"Broadly speaking, the United States may take property pursuant to its power of eminent domain in one of two ways: it can enter into physical possession of property without authority of a court order; or it can institute condemnation proceedings under various Acts of Congress providing authority for such takings. Under the first method -- physical seizure -- no condemnation proceedings are instituted, and the property owner is provided a remedy under the Tucker Act, 28 U.S.C. 1346 (a) (2) and 1491, to recover just compensation. See Hurley v. Kincaid, 285 U.S. 95, 104. Under the second procedure the Government may either employ statutes which require it to pay over the judicially determined compensation before it can enter upon the land, . . . or proceed under other statutes which enable it to take immediate possession upon order of court before the amount of just compensation has been ascertained."
There are also important practical differences between condemnation proceedings and actions by landowners to recover compensation for "inverse condemnation." Condemnation proceedings, depending on the applicable statute, require various affirmative action on the part of the condemning authority. To accomplish a taking by seizure, on the other hand, a condemning authority need only occupy the land in question. Such a taking thus shifts to the landowner the burden to discover the encroachment and to take affirmative action to recover just compensation. And in the case of Indian trust lands, which present the Government "`with an almost staggering problem in attempting to discharge its trust obligations with respect to thousands upon thousands of scattered Indian allotments,'" Poafpybitty v. Skelly Oil Co., 390 U.S. 365, 374 (1968), the United States may be placed at a significant disadvantage by this shifting of the initiative from the condemning authority to the condemnee.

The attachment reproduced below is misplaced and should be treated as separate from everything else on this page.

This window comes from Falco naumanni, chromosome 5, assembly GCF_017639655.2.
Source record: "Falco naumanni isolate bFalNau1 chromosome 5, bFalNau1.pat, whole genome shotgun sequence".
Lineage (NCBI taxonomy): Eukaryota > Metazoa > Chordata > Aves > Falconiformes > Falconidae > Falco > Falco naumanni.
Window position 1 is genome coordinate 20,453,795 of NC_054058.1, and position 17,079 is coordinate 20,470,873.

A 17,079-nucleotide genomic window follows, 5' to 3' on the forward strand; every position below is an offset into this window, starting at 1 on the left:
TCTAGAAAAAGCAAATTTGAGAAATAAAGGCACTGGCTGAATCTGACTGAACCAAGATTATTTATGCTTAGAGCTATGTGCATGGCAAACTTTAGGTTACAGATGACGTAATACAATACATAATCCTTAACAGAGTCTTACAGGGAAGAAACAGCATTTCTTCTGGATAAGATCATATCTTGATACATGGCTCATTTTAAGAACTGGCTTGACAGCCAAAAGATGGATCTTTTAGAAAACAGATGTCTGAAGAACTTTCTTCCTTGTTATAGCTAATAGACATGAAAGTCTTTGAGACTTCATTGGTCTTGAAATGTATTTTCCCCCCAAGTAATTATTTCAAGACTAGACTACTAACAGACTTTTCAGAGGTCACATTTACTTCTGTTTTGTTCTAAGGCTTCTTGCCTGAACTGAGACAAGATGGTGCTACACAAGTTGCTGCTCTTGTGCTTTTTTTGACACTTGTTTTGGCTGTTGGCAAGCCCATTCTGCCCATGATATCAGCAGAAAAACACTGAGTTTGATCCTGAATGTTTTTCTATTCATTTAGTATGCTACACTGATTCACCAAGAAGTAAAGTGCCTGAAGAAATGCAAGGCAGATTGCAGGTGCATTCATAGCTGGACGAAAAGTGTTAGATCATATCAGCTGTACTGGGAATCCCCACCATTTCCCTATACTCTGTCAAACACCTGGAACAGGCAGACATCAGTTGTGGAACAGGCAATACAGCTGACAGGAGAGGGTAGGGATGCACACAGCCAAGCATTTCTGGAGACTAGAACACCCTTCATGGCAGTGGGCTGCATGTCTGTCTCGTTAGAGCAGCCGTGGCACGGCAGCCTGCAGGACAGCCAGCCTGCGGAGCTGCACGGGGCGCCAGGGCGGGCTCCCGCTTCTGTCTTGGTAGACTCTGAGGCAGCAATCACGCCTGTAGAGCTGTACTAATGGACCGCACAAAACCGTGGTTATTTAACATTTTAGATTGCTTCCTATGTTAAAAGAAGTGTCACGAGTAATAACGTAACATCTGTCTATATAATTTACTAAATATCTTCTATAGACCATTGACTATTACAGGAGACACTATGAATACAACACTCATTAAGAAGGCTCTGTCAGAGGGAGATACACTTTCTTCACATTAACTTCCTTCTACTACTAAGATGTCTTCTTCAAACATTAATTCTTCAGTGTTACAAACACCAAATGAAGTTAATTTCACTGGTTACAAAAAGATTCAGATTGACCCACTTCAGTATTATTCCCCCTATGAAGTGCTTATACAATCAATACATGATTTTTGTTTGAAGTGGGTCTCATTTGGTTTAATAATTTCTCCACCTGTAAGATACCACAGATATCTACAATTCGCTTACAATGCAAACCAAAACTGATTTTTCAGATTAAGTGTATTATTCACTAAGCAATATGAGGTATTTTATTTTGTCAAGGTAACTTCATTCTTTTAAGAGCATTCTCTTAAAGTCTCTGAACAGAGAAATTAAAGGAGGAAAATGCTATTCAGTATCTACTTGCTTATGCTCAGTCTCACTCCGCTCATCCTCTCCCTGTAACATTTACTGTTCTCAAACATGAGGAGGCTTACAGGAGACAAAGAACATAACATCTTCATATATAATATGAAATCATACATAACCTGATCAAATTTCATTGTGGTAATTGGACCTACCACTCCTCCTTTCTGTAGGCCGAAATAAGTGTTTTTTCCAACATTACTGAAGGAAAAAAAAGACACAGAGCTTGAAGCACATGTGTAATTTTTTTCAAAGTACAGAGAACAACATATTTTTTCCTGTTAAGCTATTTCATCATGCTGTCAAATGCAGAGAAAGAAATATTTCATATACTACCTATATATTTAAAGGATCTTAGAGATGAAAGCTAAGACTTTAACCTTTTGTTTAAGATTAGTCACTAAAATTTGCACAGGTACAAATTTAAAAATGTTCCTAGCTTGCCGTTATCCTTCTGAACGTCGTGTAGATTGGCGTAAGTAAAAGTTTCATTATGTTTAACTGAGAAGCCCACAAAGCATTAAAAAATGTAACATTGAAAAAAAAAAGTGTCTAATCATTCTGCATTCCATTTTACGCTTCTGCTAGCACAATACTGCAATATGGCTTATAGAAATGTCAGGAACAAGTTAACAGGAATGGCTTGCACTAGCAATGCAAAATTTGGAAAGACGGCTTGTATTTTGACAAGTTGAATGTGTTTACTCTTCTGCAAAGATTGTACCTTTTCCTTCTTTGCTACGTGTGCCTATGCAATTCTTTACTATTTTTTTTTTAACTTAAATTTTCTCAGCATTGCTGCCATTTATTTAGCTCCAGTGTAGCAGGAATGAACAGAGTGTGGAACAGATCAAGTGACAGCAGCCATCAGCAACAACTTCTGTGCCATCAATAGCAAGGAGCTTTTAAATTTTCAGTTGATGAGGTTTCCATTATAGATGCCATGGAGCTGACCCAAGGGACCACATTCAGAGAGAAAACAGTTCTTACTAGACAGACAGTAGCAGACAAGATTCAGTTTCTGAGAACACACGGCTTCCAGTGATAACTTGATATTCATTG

Likewise, the choice of the condemning authority to take property by physical invasion rather than by a formal condemnation action may also have important monetary consequences. The value of property taken by a governmental body is to be ascertained as of the date of taking. United States v. Miller, 317 U.S. 369, 374 (1943). In a condemnation proceeding, the taking generally occurs sometime during the course of the proceeding, and thus compensation is based on a relatively current valuation of the land. See 1 L. Orgel, Valuation in Eminent Domain 21, n. 29 (2d ed. 1953). When a taking occurs by physical invasion, on the other hand, the usual rule is that the time of the invasion constitutes the act of taking, and "[i]t is that event which gives rise to the claim for compensation and fixes the date as of which the land is to be valued. . . ." United States v. Dow, 357 U.S. 17, 22 (1958).